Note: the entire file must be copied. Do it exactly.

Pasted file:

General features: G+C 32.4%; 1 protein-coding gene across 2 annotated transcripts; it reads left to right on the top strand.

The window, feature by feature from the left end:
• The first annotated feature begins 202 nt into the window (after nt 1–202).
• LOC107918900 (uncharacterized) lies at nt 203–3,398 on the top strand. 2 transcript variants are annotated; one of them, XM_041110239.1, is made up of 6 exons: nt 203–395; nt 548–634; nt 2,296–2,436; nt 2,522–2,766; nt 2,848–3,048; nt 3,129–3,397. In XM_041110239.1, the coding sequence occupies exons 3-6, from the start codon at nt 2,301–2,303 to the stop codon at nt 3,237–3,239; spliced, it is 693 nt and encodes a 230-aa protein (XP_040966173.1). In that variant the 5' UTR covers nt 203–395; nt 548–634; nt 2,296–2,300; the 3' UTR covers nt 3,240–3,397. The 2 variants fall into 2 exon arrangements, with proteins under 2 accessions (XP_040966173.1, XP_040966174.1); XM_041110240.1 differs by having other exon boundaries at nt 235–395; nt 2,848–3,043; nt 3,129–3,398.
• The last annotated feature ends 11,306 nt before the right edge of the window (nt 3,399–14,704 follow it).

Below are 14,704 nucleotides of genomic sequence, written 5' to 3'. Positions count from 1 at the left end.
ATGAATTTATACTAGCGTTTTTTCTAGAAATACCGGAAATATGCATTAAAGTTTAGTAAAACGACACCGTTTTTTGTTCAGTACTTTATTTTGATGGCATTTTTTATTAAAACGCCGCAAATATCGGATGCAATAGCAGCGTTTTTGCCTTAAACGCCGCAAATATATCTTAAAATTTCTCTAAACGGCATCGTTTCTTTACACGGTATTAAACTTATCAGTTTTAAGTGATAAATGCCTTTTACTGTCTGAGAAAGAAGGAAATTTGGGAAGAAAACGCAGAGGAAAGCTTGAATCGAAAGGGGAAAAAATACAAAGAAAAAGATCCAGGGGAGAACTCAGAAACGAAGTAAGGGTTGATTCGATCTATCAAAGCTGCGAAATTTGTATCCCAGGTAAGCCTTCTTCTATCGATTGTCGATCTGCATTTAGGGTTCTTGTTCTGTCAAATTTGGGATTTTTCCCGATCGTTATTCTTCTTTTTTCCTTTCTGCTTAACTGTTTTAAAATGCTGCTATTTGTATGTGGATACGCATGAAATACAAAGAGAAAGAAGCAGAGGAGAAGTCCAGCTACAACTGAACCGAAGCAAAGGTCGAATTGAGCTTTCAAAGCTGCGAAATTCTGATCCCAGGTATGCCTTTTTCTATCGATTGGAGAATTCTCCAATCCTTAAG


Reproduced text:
General features: G+C 32.4%; 1 protein-coding gene across 2 annotated transcripts; it reads left to right on the top strand.

The window, feature by feature from the left end:
• The first annotated feature begins 202 nt into the window (after nt 1–202).
• LOC107918900 (uncharacterized) lies at nt 203–3,398 on the top strand. 2 transcript variants are annotated; one of them, XM_041110239.1, is made up of 6 exons: nt 203–395; nt 548–634; nt 2,296–2,436; nt 2,522–2,766; nt 2,848–3,048; nt 3,129–3,397. In XM_041110239.1, the coding sequence occupies exons 3-6, from the start codon at nt 2,301–2,303 to the stop codon at nt 3,237–3,239; spliced, it is 693 nt and encodes a 230-aa protein (XP_040966173.1). In that variant the 5' UTR covers nt 203–395; nt 548–634; nt 2,296–2,300; the 3' UTR covers nt 3,240–3,397. The 2 variants fall into 2 exon arrangements, with proteins under 2 accessions (XP_040966173.1, XP_040966174.1); XM_041110240.1 differs by having other exon boundaries at nt 235–395; nt 2,848–3,043; nt 3,129–3,398.
• The last annotated feature ends 11,306 nt before the right edge of the window (nt 3,399–14,704 follow it).

Below are 14,704 nucleotides of genomic sequence, written 5' to 3'. Positions count from 1 at the left end.
ATGAATTTATACTAGCGTTTTTTCTAGAAATACCGGAAATATGCATTAAAGTTTAGTAAAACGACACCGTTTTTTGTTCAGTACTTTATTTTGATGGCATTTTTTATTAAAACGCCGCAAATATCGGATGCAATAGCAGCGTTTTTGCCTTAAACGCCGCAAATATATCTTAAAATTTCTCTAAACGGCATCGTTTCTTTACACGGTATTAAACTTATCAGTTTTAAGTGATAAATGCCTTTTACTGTCTGAGAAAGAAGGAAATTTGGGAAGAAAACGCAGAGGAAAGCTTGAATCGAAAGGGGAAAAAATACAAAGAAAAAGATCCAGGGGAGAACTCAGAAACGAAGTAAGGGTTGATTCGATCTATCAAAGCTGCGAAATTTGTATCCCAGGTAAGCCTTCTTCTATCGATTGTCGATCTGCATTTAGGGTTCTTGTTCTGTCAAATTTGGGATTTTTCCCGATCGTTATTCTTCTTTTTTCCTTTCTGCTTAACTGTTTTAAAATGCTGCTATTTGTATGTGGATACGCATGAAATACAAAGAGAAAGAAGCAGAGGAGAAGTCCAGCTACAACTGAACCGAAGCAAAGGTCGAATTGAGCTTTCAAAGCTGCGAAATTCTGATCCCAGGTATGCCTTTTTCTATCGATTGGAGAATTCTCCAATCCTTAAG